IPv6, which uses 128-bit addresses, can support a virtually limitless number of computers, cell phones and other devices connected directly to the Internet. IPv4, which uses 32-bit addresses, is limited to 4.3 billion.

In 2005, OMB mandated that all federal agencies must be capable of sending IPv6 packets over their networks by June 2008. Key agencies have grasped the importance of the shift. The Defense Department, for example, says IPv6 is critical to operate sensors and weapons systems needed on the battlefield of the future.

Agencies aren't required to completely switch their systems over to IPv6, but they must purchase IT products that are IPv6 compliant. "IPv6 will go along as fast as the commercial marketplace," McConnell predicts. "DoD is moving along that road. I think it will continue, but it's a question of how much emphasis will be placed on it and whether the next administration will keep with the deadlines."

The CIO Council is working on IPv6 transition issues, and the National Institute of Standards and Technology is developing a compliance testing program for IT products. "There's a lot of work to be done around what's the right process to enable the federal enterprise architecture to successfully transition to IPv6," says Jerry Edgerton, CEO of Command Information, a Herndon, Va., IPv6 vendor. "That's an effort that will transcend administrations."

Edgerton says the government needs to plan its transition to IPv6 carefully because of security vulnerabilities that will be introduced into federal networks when IPv4 and IPv6 run side by side.

"One of the steps of this whole transition process is to see what are the security vulnerabilities as a result of this evolution and how do you mitigate those," he says. "There are a whole lot of moving parts that are affecting the implementation of IPv6, and that's why it will be . . . a major initiative in any administration going forward."

But will the next administration embrace the promise of IPv6? "The point of IPv6 is to capitalize on ideas that we haven't even thought of yet, such as smart transportation systems for improving safety, reducing congestion and improving the economy," Schlarman says. "Every car and the parts of every car are going to be networked. Everything is going to have an IP address. For agencies whose job it is to think about the future-transportation comes to mind-IPv6 is essential."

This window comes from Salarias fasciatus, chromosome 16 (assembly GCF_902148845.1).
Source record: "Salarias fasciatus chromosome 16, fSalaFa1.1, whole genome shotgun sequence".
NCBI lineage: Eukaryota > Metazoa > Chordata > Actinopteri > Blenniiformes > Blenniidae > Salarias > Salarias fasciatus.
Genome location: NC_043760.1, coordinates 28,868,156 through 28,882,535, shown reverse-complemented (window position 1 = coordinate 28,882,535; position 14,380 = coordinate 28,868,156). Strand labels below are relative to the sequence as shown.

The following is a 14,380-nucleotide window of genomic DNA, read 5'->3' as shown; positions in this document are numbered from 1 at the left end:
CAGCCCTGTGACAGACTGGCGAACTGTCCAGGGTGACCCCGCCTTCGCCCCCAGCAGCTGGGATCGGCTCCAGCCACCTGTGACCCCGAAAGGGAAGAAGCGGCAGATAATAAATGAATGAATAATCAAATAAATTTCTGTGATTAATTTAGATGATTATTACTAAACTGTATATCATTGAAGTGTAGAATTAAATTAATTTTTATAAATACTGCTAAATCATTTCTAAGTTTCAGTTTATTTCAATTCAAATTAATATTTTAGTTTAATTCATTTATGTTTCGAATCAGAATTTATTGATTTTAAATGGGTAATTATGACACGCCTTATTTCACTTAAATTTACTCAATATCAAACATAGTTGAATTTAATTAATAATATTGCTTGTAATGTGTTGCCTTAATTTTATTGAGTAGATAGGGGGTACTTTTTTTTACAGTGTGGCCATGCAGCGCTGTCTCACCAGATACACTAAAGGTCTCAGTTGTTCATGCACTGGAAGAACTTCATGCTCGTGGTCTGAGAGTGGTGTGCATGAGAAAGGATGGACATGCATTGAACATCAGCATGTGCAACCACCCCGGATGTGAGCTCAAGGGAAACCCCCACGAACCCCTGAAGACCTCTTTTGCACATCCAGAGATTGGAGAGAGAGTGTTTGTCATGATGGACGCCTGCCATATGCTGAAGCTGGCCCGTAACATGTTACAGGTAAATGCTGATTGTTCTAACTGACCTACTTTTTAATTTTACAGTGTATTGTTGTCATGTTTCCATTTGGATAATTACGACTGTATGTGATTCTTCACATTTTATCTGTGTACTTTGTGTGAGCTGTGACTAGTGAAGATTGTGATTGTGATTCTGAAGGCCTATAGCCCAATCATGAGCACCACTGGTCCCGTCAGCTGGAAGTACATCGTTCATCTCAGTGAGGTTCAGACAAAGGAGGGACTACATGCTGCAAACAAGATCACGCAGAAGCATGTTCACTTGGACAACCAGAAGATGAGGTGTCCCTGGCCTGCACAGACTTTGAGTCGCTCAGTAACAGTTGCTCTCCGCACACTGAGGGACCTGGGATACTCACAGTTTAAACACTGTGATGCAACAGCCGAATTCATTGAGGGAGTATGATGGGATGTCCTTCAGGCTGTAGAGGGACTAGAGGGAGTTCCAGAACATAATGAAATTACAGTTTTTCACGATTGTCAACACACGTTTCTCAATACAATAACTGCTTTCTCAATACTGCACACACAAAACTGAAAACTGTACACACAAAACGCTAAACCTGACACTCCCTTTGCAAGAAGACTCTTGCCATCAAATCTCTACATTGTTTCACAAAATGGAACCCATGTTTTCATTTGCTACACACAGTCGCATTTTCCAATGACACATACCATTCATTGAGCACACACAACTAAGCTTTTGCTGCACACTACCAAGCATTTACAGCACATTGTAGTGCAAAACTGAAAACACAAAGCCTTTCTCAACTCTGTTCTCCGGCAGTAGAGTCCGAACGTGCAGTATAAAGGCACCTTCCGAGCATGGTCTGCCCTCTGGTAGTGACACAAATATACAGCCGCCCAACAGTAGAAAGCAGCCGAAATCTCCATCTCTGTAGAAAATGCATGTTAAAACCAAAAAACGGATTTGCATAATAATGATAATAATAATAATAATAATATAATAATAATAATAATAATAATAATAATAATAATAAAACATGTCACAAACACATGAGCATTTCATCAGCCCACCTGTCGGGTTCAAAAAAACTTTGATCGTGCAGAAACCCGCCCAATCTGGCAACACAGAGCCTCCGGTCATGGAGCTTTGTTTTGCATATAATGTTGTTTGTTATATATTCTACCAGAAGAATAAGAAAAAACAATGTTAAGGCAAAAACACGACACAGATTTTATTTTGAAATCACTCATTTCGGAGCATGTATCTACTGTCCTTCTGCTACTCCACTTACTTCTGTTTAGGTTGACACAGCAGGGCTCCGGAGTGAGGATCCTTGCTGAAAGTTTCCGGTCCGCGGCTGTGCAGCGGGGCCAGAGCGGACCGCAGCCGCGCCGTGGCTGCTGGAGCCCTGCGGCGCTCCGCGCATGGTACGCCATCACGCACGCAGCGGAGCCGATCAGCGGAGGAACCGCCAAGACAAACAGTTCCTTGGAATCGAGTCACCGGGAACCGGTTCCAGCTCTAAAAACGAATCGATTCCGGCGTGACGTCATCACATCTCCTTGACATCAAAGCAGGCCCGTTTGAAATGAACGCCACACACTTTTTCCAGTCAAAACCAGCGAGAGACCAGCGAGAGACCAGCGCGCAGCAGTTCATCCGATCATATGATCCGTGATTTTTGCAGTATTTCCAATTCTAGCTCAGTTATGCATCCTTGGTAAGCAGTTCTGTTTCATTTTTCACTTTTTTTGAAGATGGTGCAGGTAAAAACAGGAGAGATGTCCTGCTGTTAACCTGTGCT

Green Data Centers

With electricity costs on the rise and pressure to conserve energy, the Environmental Protection Agency and the Energy Department are working to help agencies measure and reduce electricity use in their data centers. These efforts are so far along, so necessary, and have such bipartisan support that many predict the federal green data center movement will continue regardless of the election's outcome.

The issue came to the forefront in August 2007, when EPA reported to Congress that U.S. data centers consumed more than 61 billion kilowatt hours of electricity at a cost of $4.5 billion per year. EPA estimated federal data centers used 10 percent of that electricity at a cost to taxpayers of $450 million a year.

EPA is developing an Energy Star rating for servers that meet environmental standards, which is due out in early 2009, and has begun work on a similar metric for data centers. Meanwhile, Energy is creating a tool to assess the efficiency of data centers.

"People are looking to technology to solve some of these more entrenched problems such as reducing energy usage by moving to teleconferencing or virtual conferencing to reduce travel expenses," says John Kneuer, senior vice president for strategy and external affairs with security systems integrator Rivada Networks and former assistant secretary for communications and information at the National Telecommunications and Information Administration. "I would expect any administration to leverage the power and benefits of these technologies."

One sure bet is that the federal IT market will not be the same after the election. Both presidential candidates support more open and integrated federal operations, which will lead to changes in IT systems and data architectures, observers say.

One driver is the 2006 Federal Funding Accountability and Transparency Act, which requires agencies to disclose all organizations that receive federal funding to citizens on the Web.

"We don't have the data quality or data architectures or systems integration to actually fulfill the requirements of the transparency act," KPMG's Forman says. "The government is going to come under a bigger lens. I don't think either presidential camp has thought through what you need to do to have transparency. . . . A whole bunch of systems will have to either get integrated or reengineered."

Another likely development is an increase in shared services and outsourcing because the IT market already has found this strategy to be a money-saver. "I think we'll see an acceleration of shared services that are far along, such as procurement, financial management, HR, infrastructure shared services, payroll and travel," Forman adds.

Still, it likely will be 2010 or 2011 before real changes emerge in federal IT policies or procurement strategies. "It will take many months for a new set of political appointees to get approved by Congress, and whoever comes in January is inheriting a Bush budget," says Bjorklund of FedSources. "The new administration will have to take time to recast IT in its own light."

Carolyn Duffy Marsan is a high-tech business reporter based in Indianapolis who has covered the federal IT market since 1987.